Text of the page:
https://phescreening.blog.gov.uk/2019/10/11/day-life-annb-failsafe-officer/

A day in the life of an antenatal and newborn screening failsafe officer

A woman sitting in front of a computer screen with her hands on the keyboard
Leanne doing her day-to-day duties as an ANNB failsafe officer

I am an antenatal and newborn failsafe screening officer for Northumbria Healthcare Trust.

My post was a new position within the Trust. It’s a role that continues to develop as do the screening programmes. Being a failsafe officer is something I really enjoy, and a role in which I can develop, and put my own stamp on it. On top of that, I also have the benefit of working with 2 fantastic screening coordinators.

My main duty as a failsafe officer is to check the points on the screening pathway, and to make sure processes are in place so that nobody falls through the gap and misses out on screening or timely follow-up.

A typical day begins… checking for babies with screen positive results

My working day usually starts at 9am after dropping off my 2 young girls at school. I first check the national newborn and infant physical examination (NIPE) SMaRT4NIPE (S4N) system for all referrals for hips, heart, eyes and testes.

Having 20 years’ administration and systems management background has been beneficial for managing the processes required for tracking screening results for women and babies.

I follow this up by checking that all babies that require a hip referral have an appointment within the correct timeframe and have attended the appointment. I also make sure that post screen positive outcomes are recorded on the S4N system as making sure the pathway is complete is a critical part of failsafe management.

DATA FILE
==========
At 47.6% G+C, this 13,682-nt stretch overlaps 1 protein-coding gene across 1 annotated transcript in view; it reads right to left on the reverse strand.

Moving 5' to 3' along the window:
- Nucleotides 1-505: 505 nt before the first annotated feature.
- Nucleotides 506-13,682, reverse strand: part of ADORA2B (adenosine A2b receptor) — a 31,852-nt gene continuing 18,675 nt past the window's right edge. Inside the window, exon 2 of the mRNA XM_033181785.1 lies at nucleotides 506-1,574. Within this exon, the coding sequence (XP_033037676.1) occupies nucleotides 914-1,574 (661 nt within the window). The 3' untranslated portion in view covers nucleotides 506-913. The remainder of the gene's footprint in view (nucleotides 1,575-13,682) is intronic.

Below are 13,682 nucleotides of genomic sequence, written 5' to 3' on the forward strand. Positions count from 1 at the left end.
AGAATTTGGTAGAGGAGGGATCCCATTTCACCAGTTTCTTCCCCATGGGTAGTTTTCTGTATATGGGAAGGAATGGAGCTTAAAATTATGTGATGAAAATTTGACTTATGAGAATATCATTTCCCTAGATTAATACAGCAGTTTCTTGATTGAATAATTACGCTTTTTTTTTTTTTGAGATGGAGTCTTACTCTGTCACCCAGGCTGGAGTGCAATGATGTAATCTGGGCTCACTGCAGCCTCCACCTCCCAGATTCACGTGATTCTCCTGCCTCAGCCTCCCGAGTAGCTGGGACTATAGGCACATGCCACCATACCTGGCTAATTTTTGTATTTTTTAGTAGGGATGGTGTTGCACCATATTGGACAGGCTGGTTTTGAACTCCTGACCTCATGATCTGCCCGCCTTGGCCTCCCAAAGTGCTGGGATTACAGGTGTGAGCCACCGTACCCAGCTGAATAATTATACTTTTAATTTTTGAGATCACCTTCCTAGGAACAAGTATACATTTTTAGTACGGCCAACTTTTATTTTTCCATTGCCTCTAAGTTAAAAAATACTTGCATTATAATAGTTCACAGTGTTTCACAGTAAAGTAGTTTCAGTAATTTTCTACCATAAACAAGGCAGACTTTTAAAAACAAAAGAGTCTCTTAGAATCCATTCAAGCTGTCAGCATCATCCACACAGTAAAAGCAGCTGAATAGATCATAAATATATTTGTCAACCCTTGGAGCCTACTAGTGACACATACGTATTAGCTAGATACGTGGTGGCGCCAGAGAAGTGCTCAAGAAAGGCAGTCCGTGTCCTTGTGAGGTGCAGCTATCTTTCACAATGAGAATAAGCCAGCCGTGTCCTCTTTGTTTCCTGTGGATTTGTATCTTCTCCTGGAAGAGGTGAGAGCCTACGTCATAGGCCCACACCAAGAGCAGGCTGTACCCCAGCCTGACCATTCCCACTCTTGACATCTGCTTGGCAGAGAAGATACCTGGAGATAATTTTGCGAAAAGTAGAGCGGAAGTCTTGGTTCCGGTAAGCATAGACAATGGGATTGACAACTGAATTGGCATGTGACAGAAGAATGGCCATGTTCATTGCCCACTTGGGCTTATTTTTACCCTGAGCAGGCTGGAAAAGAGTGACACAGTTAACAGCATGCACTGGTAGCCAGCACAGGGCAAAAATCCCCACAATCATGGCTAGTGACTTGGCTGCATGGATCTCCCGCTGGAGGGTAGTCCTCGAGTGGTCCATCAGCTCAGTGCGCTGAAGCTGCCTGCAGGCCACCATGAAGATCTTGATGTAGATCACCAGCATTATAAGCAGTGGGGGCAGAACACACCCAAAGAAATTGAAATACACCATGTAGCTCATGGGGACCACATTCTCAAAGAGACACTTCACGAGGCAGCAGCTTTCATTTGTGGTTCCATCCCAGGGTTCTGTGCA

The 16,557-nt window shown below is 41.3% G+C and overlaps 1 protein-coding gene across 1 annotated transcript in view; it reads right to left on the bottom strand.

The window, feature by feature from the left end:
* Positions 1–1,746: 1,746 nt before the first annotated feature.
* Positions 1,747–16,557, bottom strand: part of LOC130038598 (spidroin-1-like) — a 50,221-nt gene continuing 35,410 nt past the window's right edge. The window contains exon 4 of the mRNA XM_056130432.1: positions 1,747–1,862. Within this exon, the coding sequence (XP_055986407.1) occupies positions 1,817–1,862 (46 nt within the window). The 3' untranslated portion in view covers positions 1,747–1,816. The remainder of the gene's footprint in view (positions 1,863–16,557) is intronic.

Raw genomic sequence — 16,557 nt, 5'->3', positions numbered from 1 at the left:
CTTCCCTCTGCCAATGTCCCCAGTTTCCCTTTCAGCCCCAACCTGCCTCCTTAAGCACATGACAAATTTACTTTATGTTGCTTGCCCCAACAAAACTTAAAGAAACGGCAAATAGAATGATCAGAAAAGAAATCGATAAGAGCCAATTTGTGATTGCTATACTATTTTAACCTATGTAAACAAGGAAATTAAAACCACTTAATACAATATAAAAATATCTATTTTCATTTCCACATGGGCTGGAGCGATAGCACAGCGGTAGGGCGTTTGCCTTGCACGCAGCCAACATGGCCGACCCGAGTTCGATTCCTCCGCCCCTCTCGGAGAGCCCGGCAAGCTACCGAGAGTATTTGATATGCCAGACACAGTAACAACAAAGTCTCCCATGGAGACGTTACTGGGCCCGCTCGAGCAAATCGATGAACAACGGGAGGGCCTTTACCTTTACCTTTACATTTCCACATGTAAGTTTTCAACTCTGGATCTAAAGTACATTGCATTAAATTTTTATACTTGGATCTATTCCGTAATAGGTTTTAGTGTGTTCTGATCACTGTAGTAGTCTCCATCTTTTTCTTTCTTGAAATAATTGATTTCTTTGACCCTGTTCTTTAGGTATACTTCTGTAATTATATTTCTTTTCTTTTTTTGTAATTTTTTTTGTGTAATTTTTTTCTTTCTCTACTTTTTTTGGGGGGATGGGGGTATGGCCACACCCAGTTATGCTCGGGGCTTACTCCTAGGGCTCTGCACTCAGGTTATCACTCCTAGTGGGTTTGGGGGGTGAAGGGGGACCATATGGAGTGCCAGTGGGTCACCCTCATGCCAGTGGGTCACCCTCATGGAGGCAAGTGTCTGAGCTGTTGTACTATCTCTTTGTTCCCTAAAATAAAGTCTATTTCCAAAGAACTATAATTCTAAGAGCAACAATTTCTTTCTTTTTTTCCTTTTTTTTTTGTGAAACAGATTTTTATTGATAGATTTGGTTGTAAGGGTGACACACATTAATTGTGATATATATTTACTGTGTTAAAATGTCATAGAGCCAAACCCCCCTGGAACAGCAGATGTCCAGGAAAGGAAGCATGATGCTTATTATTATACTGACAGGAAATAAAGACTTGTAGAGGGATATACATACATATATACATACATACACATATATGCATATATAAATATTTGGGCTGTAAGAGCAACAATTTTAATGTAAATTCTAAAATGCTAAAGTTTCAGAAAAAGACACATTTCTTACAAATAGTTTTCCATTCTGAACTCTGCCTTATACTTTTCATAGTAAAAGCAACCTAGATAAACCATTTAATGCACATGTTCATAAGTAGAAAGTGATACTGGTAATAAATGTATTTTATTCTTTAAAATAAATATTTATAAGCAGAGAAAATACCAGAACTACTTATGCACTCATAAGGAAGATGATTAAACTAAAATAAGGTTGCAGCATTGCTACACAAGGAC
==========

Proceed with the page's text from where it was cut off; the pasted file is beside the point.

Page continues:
Cross-checking antenatal screening results

I am responsible for making sure all women who book at the Trust and have accepted screening have a clear result recorded on the maternity system. I do this by cross-checking a weekly list I receive from the data analysis team against the laboratory result system. I follow up any results that are not available, with the community midwife that completed the booking.

If I come across any women who have miscarried, I send the screening results to their home address.

Following up on outcomes

Our screening laboratory for Down’s syndrome, Edwards’ syndrome and Patau’s syndrome requires us to complete an outcome of pregnancy form. This is so they can monitor how well the screening programme is working. As part of my day, I complete these forms and send them to the laboratory.

Admin and audit

My role as failsafe officer includes arranging the antenatal and newborn screening meetings in the Trust. I take the minutes at these meetings and I also present the NIPE statistical data for the relevant quarter.

I am also responsible for the continuous notes audit, which looks at the booking process to ensure all screening tests are recorded correctly. This helps to improve our documentation.

My role also involves working on other types of audits, such as with NHS England to help audit the hip referral process. We have identified some areas that need improving upon, which I have discussed with the screening coordinators and our data analyst team. We are working hard to plug any gaps that we have.

Every Trust should have a ‘me’

I feel that my role makes a difference to the safety of the screening pathway. Failsafe officers help to identify when and where things are not working so that trusts can improve them. We also help audit how well we are doing, and I think that every Trust should have one.

Requirements for the position include, having an interest in making processes work, being observant and enjoying the job!

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